The healing nature of hydrotherapy
Mark Hobbs woke up one morning in February this year ready to go to his job in construction, when he started to feel numbness in his body and lack of mobility in his hands and legs. He went straight to the Queen Alexandra Hospital (QAH) in Portsmouth where he was admitted and diagnosed with Guillain-Barre syndrome. This syndrome is a rare disorder in which your body’s immune system attacks your nerves. Weakness and tingling in your hands and feet are usually the first symptoms. These sensations can quickly spread, eventually paralysing your whole body.
Mark’s condition worsened very quickly, he lost all mobility, and his throat was closing. He was then moved to the Intensive Care Unit (ICU) and put on a ventilator. Suzi Hobbs, Mark’s wife, remembers that time and how dark it was. “It was terrifying, but I knew it would be ok. We have stayed mentally strong all the way through. You need to be strong to get through it, and we are strong for each other. The whole team here at the hospital have always been so supportive and have kept going.”
Laura Papineau, a physiotherapist at Solent NHS Trust, has been working in the hydrotherapy department at QAH for the past 13 years. Laura said: “Mark was on a ventilator for seven months. As he starts to show signs of recovery – we are taking that opportunity to take him to the pool and to use the buoyancy of the water to allow him to access the movements there because the gravity on land is too strong. When he first started hydro in August, he was able to move his arms and legs out to the side and back in again, whereas on dry land he can’t access those movements yet.
"What this means is that we can start to get the muscles working again far sooner than we could have done if we weren’t using the hydrotherapy pool – it aids a speedier recovery of muscle function to allow people to get home more quickly.”
Since those first sessions, two months on, Mark is now able to walk in the pool and is continuing to get stronger at every session.
Claire Jeffries, Physiotherapy Manager and Clinical Specialist at Solent with the hydrotherapy team at QAH, said: “With patients like Mark, rehab is advanced with the use of hydrotherapy, and we are delighted to give patients like Mark the opportunity to benefit from this treatment.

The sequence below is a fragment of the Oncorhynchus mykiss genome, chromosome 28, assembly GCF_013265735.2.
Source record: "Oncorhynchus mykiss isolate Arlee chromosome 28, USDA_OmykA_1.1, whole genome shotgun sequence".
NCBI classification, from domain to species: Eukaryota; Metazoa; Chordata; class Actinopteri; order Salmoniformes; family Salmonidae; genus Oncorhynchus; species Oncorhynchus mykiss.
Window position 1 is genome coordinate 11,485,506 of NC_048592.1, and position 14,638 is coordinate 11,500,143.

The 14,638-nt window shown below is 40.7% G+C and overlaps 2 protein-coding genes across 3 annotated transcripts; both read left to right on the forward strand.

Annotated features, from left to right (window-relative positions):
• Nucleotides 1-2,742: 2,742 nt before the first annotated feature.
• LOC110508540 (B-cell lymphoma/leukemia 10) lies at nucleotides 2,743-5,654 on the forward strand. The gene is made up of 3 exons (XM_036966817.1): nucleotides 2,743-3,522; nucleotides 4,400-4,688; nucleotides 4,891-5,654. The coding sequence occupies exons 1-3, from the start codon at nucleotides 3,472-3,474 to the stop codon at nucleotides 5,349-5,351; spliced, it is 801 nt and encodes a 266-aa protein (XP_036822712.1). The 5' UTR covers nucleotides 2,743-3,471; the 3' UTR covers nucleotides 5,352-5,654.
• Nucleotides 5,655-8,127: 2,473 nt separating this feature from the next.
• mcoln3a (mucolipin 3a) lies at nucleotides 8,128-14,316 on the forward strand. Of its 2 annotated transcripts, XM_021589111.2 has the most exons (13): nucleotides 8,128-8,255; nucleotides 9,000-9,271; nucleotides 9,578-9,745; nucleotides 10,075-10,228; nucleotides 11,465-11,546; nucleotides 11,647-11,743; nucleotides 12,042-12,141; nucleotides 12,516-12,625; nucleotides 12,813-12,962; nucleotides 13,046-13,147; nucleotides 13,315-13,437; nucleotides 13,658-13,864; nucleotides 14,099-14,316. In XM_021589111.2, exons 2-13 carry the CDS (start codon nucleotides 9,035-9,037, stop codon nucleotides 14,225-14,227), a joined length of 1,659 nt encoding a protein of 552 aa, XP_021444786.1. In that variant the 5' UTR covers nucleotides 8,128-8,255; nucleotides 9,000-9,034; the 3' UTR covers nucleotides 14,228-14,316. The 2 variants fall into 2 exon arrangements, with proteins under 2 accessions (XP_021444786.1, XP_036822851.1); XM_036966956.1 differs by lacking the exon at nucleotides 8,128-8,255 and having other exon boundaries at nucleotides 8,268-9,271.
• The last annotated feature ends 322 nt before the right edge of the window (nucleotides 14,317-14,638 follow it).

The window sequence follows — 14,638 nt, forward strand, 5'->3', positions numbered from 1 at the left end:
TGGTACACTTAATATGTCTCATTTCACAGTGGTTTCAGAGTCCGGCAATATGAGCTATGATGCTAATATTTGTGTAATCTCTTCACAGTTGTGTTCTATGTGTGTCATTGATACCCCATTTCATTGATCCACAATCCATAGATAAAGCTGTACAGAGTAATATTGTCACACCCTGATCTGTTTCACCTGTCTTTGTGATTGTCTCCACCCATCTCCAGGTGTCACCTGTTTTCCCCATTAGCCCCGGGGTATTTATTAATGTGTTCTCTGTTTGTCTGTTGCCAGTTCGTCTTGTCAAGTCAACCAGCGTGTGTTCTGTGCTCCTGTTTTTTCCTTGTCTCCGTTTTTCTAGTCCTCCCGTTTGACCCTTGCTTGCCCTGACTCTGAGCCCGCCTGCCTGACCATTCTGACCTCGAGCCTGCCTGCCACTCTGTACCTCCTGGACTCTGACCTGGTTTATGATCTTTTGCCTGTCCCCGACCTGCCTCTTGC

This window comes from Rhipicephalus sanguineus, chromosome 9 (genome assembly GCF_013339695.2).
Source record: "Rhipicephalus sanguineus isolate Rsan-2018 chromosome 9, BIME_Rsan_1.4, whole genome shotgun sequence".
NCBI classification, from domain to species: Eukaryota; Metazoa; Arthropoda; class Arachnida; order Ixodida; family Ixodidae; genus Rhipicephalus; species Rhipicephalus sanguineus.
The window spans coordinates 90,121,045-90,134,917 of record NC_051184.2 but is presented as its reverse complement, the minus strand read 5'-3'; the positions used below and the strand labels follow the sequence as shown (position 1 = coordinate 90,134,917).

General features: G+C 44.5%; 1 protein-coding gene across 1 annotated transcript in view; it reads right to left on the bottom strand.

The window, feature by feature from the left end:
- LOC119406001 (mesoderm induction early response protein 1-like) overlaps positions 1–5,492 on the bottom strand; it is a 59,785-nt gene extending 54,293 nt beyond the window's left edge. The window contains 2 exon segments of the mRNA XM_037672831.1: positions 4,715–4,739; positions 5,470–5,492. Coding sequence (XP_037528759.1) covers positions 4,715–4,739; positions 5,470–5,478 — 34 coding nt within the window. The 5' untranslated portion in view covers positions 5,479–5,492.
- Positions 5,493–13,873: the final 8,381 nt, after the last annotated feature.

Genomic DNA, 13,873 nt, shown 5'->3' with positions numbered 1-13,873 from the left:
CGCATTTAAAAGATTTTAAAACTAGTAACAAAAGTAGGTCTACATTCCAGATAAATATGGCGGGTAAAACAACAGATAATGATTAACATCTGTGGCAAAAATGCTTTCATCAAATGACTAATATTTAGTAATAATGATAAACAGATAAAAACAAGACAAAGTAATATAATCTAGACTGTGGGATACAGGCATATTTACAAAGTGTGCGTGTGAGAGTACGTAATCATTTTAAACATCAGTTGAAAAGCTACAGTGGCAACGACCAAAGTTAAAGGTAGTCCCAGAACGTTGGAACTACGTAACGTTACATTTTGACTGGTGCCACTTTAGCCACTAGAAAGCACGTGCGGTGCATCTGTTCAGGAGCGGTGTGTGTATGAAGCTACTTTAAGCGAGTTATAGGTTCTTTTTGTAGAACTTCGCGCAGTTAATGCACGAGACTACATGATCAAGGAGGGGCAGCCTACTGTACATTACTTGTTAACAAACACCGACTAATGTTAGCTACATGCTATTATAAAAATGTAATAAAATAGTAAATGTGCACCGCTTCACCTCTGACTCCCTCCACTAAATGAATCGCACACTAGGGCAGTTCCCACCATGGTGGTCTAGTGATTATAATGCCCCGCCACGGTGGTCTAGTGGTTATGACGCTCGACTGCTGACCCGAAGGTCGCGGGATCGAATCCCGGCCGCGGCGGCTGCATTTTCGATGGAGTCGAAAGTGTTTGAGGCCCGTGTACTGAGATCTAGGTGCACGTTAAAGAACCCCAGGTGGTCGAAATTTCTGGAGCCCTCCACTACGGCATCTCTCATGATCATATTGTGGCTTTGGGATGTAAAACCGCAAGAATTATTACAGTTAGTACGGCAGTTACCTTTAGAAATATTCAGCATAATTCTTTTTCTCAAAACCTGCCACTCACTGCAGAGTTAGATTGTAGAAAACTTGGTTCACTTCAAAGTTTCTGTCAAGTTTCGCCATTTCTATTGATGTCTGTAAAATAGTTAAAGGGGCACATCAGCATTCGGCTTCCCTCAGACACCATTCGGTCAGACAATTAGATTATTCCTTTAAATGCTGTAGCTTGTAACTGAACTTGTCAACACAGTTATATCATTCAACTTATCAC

“Working together with our colleagues from the critical care unit at Portsmouth Hospitals University NHS Trust to enable ventilator patients to access hydrotherapy treatment is so beneficial for the patient. It helps us start the recovery work earlier, so patients can get better and back home quicker.”
Claire said that being able to treat patients in the hydrotherapy pool is a privilege and a reminder as to why she does this job. “To see patients like Mark progress is so rewarding. It’s a collaborative effort between the clinical team and the patient.”
Hydrotherapy is like gold dust
Claire loves her job and is a huge advocate for the amazing benefits hydrotherapy offers patients. She added: “I feel privileged that we can offer this sort of treatment. It is like gold dust – it’s a wonderful therapy to treat patients. When Mark comes down to us, it’s the highlight of his week, his face lights up. It’s also great for his mental health as you can see progress, leaving the patient with a positive experience, and motivation to move forward.”
Since starting hydrotherapy in August, Mark is still attending hydro twice a week and is now out of ITU and off all breathing assistance. Claire is delighted by his progress. She added: “Mark is at Portsmouth Hospitals neuro rehabilitation ward at QAH and having a full rehab team approach with hydro, occupational therapy and land-based physiotherapy, alongside his medical and nursing care needs.
“He is staying motivated and committed to his land-based rehab as he knows he has hydro as well which he still loves.”
Suzi visits Mark every day and has seen the transformation and positive impact hydrotherapy and the rehab team has had. She said: “Hydrotherapy is so positive and important – there is so much he can do in the pool now that he can’t do on land. It reminds Mark, both mentally and physically that if he can move in water, there is no reason he can’t do it on land. It’s a massive reminder he will be able to do these things again. Every week he is progressing and doing more in the pool. Just last week he managed to walk in the pool and walk backwards.
"We are in awe of all the staff. They’re amazing here (hydrotherapy physiotherapists), in rehab, and in critical care – they are a special breed and just wonderful people."
Mark added: “All the staff have been amazing. The first time I felt myself move in months was in the pool and it was so amazing. I look forward to taking my wife out when I recover. She has been my rock.
“You don’t know what lies ahead so just enjoy it.”
For now, Mark is optimistic, he can see how far he has come which gives him strength and he is looking very forward to the future with his family